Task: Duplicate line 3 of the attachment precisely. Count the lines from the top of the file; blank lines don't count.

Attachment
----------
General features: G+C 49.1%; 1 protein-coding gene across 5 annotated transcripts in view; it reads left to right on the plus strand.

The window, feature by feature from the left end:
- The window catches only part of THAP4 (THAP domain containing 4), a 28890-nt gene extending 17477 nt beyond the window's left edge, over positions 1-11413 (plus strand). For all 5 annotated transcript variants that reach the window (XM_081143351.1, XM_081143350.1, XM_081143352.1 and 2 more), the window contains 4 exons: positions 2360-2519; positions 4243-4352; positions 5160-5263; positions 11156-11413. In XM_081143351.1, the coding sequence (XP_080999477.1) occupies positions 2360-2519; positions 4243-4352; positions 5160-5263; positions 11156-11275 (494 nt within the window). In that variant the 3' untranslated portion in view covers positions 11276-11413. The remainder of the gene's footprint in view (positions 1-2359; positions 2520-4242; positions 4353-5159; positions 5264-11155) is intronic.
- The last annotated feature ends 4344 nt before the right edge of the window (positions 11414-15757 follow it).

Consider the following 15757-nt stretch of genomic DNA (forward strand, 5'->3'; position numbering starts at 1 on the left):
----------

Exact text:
- The window catches only part of THAP4 (THAP domain containing 4), a 28890-nt gene extending 17477 nt beyond the window's left edge, over positions 1-11413 (plus strand). For all 5 annotated transcript variants that reach the window (XM_081143351.1, XM_081143350.1, XM_081143352.1 and 2 more), the window contains 4 exons: positions 2360-2519; positions 4243-4352; positions 5160-5263; positions 11156-11413. In XM_081143351.1, the coding sequence (XP_080999477.1) occupies positions 2360-2519; positions 4243-4352; positions 5160-5263; positions 11156-11275 (494 nt within the window). In that variant the 3' untranslated portion in view covers positions 11276-11413. The remainder of the gene's footprint in view (positions 1-2359; positions 2520-4242; positions 4353-5159; positions 5264-11155) is intronic.